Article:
Learning ProcessingJS, While Sketching Sudoku Puzzle

Sudoku has been sort of "Hello World" for me, whenever I sat down to learn a new computer language or framework. This lead to various versions of "Sudoku Tutor" that I developed using Excel (yes, that Microsoft one!), VBScript, vanilla Javascript, JQuery, Chrome App framework and so on. 

When I drew first Sudoku using Canvas element in HTML, it didn't impress me. The code I had to write was much complicated then any others I had previously written. Then I found ProcessingJS on Khan Academy. It made working with Canvas much simpler and soon I could prepare printable Sudoku, Kakuro, Loop-the-Loop and Hitori puzzles. That was in 2015.

Back to present... I decided to sit again relearning ProcessingJS sans Khan Academy, and develop Sudoku player to play on mobile phone. The result, as of now, is something that you can see in video at bottom where I solved 2 Sudoku, 2 Loops and one each of Kakuro and Hitori in around 35 minutes.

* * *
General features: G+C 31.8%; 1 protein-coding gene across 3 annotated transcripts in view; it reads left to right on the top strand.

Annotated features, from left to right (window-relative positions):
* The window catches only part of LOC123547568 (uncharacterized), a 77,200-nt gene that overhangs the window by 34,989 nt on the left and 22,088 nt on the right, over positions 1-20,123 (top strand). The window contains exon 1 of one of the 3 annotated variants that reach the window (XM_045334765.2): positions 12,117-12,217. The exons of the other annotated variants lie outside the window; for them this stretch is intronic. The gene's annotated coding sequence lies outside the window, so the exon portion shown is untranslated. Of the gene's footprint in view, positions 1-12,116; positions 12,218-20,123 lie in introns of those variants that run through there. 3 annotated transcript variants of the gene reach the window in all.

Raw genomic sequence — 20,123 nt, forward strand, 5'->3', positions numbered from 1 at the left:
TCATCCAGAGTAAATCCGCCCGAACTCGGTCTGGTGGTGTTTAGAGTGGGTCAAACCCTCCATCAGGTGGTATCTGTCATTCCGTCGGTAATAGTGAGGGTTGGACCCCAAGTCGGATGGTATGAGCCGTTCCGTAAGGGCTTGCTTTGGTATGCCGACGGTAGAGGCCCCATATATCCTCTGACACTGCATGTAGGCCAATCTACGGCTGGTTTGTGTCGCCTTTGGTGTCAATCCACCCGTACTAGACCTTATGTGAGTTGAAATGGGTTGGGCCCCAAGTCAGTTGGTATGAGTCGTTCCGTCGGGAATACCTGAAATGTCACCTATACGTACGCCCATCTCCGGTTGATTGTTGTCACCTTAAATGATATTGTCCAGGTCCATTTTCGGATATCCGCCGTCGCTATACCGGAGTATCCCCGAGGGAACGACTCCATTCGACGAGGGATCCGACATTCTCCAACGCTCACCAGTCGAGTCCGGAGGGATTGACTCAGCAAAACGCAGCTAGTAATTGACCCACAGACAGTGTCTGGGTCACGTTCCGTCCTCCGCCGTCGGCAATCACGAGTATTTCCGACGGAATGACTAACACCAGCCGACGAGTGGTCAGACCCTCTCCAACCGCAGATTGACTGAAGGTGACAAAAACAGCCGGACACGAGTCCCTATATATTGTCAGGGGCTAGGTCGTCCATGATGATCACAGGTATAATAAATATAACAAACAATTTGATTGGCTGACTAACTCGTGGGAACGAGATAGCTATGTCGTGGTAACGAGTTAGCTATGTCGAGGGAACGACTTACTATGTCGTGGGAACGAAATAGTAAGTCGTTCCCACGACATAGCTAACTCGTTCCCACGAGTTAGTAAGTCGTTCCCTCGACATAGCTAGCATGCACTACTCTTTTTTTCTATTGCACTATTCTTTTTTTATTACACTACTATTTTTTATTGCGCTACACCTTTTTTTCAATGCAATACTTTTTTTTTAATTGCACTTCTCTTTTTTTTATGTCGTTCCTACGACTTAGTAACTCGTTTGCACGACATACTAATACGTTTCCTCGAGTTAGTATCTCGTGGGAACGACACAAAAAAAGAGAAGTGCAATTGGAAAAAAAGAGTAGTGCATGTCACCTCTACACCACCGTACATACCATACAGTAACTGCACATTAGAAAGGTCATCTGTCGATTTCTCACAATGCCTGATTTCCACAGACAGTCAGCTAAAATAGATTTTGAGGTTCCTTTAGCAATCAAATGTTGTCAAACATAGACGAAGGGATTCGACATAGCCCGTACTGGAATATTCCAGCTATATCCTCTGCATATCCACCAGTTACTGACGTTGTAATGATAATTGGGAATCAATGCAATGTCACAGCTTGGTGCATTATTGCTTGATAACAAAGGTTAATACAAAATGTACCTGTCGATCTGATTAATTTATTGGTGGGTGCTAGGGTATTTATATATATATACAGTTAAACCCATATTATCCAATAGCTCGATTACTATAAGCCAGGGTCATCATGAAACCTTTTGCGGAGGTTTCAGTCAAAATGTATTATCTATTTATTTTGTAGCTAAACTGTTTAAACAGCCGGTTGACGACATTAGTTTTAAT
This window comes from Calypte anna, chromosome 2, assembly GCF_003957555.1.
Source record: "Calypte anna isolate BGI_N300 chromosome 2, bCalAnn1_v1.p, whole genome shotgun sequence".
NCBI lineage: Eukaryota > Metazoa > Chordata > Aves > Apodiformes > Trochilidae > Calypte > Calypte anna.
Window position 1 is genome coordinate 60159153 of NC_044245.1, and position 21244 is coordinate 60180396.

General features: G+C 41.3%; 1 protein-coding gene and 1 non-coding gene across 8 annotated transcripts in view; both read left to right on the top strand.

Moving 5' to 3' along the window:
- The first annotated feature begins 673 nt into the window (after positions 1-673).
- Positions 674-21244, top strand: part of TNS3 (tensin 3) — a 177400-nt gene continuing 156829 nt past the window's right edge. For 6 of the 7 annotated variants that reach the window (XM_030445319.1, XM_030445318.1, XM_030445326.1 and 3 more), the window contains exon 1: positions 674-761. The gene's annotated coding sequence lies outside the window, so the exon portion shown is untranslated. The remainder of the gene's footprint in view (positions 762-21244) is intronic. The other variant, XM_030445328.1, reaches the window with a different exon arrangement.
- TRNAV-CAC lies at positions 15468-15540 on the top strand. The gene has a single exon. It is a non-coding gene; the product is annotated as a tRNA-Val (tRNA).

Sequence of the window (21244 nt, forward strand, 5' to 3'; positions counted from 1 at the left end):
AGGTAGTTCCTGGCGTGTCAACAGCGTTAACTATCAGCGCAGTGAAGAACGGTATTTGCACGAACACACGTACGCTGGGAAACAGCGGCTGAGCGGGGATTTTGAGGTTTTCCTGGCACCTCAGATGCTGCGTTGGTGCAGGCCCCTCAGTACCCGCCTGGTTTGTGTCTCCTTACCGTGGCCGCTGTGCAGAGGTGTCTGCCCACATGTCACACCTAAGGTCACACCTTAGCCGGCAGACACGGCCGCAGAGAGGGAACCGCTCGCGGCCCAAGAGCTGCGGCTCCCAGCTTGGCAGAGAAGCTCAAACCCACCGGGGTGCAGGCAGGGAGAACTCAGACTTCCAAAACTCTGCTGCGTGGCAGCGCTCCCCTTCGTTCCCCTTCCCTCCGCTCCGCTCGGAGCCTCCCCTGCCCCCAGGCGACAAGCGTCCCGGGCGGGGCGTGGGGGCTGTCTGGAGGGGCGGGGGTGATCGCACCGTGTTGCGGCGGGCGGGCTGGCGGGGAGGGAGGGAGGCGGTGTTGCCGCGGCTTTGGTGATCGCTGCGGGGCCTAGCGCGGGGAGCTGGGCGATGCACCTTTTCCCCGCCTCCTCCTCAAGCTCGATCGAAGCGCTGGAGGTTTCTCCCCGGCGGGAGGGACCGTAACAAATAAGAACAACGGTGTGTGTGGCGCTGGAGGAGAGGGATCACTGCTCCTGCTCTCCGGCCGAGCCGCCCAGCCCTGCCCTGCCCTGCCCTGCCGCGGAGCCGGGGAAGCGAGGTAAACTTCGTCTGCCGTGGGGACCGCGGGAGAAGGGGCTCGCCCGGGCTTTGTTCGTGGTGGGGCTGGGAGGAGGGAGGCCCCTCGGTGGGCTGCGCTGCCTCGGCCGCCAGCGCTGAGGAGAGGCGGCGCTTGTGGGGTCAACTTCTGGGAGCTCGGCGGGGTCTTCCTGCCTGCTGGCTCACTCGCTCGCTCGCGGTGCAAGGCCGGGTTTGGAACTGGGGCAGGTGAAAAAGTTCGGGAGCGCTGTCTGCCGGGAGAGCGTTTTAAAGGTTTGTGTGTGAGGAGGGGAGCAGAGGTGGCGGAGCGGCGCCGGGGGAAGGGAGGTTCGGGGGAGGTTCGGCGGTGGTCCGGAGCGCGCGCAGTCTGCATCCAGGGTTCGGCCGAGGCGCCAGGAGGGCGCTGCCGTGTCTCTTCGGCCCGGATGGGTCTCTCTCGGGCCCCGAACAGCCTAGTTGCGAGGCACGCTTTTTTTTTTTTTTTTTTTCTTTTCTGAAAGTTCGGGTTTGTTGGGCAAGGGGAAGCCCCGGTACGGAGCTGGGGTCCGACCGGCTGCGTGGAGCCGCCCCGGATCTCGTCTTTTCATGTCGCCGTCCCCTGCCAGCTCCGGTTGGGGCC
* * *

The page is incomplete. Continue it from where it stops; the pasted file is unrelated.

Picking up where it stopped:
We will start with a plain sketch of Sudoku puzzle for which you would need to download the latest version of ProcessingJS. Put the downloaded file in the same folder as the html file which we would call index.html. Add a plain text file and name it sdk.pde. This would contain the ProcessingJS code

Due to security concerns, external .pde file cannot be called from a local page and thus this entire setup needs to be served using an HTTP server. It is not that big concern as it may sound. You can just add a chrome extension like this one and use it to serve the folder from it.

Add the two lines below to index.html. First line will add the ProcessingJS framework, and second will create a canvas element to the page that will contain the Sudoku sketch. The data-processing-sources attribute will signal ProcessingJS to use sdk.pde for drawing on the canvas. You don't need to specify height or width of canvas as it can be done from ProcessingJS code itself.

  <script src="processing.min.js"> </script>
  <canvas data-processing-sources="sdk.pde"></canvas>

That's all for index.html. Let's edit sdk.pde. The PDE file that effectively contains Javascript code for ProcessingJS processor to understand, will have 2 basic methods setup() and draw().